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Stewart wins at Daytona with late move

Tony Stewart celebrates his win in the NASCAR Sprint Cup Series auto race at Daytona International Speedway. (Associated Press)
Tony Stewart celebrates his win in the NASCAR Sprint Cup Series auto race at Daytona International Speedway. (Associated Press)

DAYTONA BEACH, Fla. – There was no fire or rain. Still, another frantic finish at Daytona International Speedway.

Tony Stewart emerged the winner, charging past Daytona 500 winner Matt Kenseth on the last lap and holding on as the challengers stacked up behind him Saturday night in one of Daytona’s trademark wrecks.

“I don’t even remember what happened that last lap,” said Stewart.

Stewart has 18 victories at Daytona, second only to the late Dale Earnhardt. None of his wins is in the Daytona 500, though.

Stewart is 0 for 14 in NASCAR’s biggest race of the year and was a non-factor in February, when the race was delayed a day by rain and then stopped more than two hours for a massive jet dryer fire.

But he’s always strong in the summer race at Daytona, and this visit was no different.

Stewart qualified second but dropped back to 42nd at the start of the race because his time was thrown out by NASCAR after his Chevrolet failed inspection. He quietly rode around – which is his style at restrictor-plate races – and let Roush Fenway Racing teammates Kenseth and Greg Biffle control the front.

“We were going to try to win the thing and be there at the end,” Biffle said. “We were right there.”

The Roush drivers thought they had the field covered – Kenseth led a race-high 89 laps and Biffle led 35 – and they probably still liked their chances on the final green-white-checkered restart. Kenseth was the leader with Biffle on his bumper, as second-place Stewart was lined up with Kasey Kahne.

Kenseth and Biffle pulled away for a lap, but Stewart came quick on the outside, moved to the front, then crossed down the track in front of Kenseth for the lead. Seconds later, Biffle seemed to wiggle in traffic and cars began wrecking all over the track in what was tallied to be a 15-car accident.

“I’m not really sure what happened, they just started wrecking behind us,” said Kenseth, who started from the pole in his bid to become the first driver since 1982 to sweep the two Daytona races in the same season.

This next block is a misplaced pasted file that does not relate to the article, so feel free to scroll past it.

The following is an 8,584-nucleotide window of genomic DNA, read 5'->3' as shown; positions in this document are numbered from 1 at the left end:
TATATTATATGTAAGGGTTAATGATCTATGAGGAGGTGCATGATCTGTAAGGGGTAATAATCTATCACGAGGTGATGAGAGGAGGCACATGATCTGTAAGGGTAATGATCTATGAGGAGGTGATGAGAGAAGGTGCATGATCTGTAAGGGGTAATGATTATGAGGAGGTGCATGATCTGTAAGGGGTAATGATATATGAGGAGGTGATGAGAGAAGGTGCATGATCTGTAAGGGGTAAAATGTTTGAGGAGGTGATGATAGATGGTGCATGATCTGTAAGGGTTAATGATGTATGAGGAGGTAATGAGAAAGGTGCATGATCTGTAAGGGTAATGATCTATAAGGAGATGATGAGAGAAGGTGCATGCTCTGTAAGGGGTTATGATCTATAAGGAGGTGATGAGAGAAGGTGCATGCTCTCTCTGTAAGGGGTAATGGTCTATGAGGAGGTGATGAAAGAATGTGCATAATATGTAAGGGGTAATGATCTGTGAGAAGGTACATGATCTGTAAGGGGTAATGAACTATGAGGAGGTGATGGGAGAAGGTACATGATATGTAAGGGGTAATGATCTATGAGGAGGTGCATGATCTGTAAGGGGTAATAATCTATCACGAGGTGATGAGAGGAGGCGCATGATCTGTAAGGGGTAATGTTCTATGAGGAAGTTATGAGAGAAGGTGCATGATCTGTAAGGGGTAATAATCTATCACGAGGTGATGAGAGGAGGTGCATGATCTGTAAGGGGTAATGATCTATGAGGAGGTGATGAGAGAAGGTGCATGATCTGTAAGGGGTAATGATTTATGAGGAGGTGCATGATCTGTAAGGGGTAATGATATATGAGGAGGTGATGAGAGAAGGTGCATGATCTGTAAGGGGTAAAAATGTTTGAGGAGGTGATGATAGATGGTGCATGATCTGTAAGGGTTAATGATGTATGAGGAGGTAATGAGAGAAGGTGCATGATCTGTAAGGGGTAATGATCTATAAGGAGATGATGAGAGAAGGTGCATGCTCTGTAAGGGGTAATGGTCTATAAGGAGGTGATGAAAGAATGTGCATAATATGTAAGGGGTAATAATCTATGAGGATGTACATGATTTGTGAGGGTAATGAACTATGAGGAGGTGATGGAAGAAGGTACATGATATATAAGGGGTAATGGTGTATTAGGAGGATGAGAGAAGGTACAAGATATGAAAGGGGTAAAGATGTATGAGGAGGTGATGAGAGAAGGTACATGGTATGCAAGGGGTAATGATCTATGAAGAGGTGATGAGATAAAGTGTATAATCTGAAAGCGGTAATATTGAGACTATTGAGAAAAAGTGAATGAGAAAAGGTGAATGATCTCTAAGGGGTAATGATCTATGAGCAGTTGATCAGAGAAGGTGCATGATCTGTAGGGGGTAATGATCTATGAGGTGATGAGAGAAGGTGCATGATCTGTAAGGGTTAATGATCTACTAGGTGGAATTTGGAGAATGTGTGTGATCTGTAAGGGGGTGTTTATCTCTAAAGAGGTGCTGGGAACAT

“It seems like we always end these things in green-white-checkers, and whenever you do, really anybody that’s in the front few tandems has a shot to win the thing. It’s so unpredictable. It’s really hard to figure. You sit out there and ride around and be leading the whole race and come down to one of the green-white-checkers and have no idea where you’re going to finish.”

The final results showed Jeff Burton came from nowhere to finish second in a Richard Childress Racing Chevrolet, followed by Kenseth in a Ford and Joey Logano in a Toyota.

Biffle, who was in third on the final restart, dropped all the way to 21st and said the accident started when Dale Earnhardt Jr. gave Kevin Harvick a big push, and Biffle turned in front of Harvick.

“He got a hell of a shove off the front of Junior … I’m like, ‘It’s impossible that somebody could get into that hole that quick,’ ” Biffle said. “But he got squirted off the bumper of (Earnhardt) and shot in there. It was my fault.”

Roughly 90 minutes before the race, NASCAR announced AJ Allmendinger had been suspended for failing a random drug test taken last week at Kentucky.

1. Matt Kenseth676
2. Dale Earnhardt Jr.651
3. Greg Biffle632
4. Jimmie Johnson618
5. Tony Stewart592
6. Kevin Harvick586
7. Denny Hamlin584
8. Martin Truex Jr.584
9. Brad Keselowski573
10. Clint Bowyer572
11. Carl Edwards541
12. Kyle Busch516

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